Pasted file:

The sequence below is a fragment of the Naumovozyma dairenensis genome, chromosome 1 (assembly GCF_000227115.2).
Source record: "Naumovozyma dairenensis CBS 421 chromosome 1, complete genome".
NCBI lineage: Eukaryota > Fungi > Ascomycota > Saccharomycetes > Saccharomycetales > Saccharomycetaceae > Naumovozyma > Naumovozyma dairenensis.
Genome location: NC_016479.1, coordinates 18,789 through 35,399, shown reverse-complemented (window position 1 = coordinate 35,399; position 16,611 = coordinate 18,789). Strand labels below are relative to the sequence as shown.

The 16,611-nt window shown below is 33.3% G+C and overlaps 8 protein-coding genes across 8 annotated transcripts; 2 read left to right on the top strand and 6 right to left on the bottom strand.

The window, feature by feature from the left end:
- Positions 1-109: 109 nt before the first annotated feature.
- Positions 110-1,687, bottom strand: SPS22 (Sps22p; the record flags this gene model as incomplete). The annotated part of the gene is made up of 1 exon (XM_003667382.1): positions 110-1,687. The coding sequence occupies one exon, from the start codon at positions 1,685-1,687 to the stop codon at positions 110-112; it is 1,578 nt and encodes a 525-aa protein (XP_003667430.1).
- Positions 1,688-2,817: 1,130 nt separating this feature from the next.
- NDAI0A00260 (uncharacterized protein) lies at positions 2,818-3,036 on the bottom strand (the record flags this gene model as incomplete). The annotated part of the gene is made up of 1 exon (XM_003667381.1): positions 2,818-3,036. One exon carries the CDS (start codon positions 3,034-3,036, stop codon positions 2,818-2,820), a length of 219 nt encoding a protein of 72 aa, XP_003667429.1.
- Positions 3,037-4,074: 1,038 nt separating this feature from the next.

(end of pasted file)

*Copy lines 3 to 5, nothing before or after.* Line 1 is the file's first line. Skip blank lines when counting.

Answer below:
NCBI lineage: Eukaryota > Fungi > Ascomycota > Saccharomycetes > Saccharomycetales > Saccharomycetaceae > Naumovozyma > Naumovozyma dairenensis.
Genome location: NC_016479.1, coordinates 18,789 through 35,399, shown reverse-complemented (window position 1 = coordinate 35,399; position 16,611 = coordinate 18,789). Strand labels below are relative to the sequence as shown.

The 16,611-nt window shown below is 33.3% G+C and overlaps 8 protein-coding genes across 8 annotated transcripts; 2 read left to right on the top strand and 6 right to left on the bottom strand.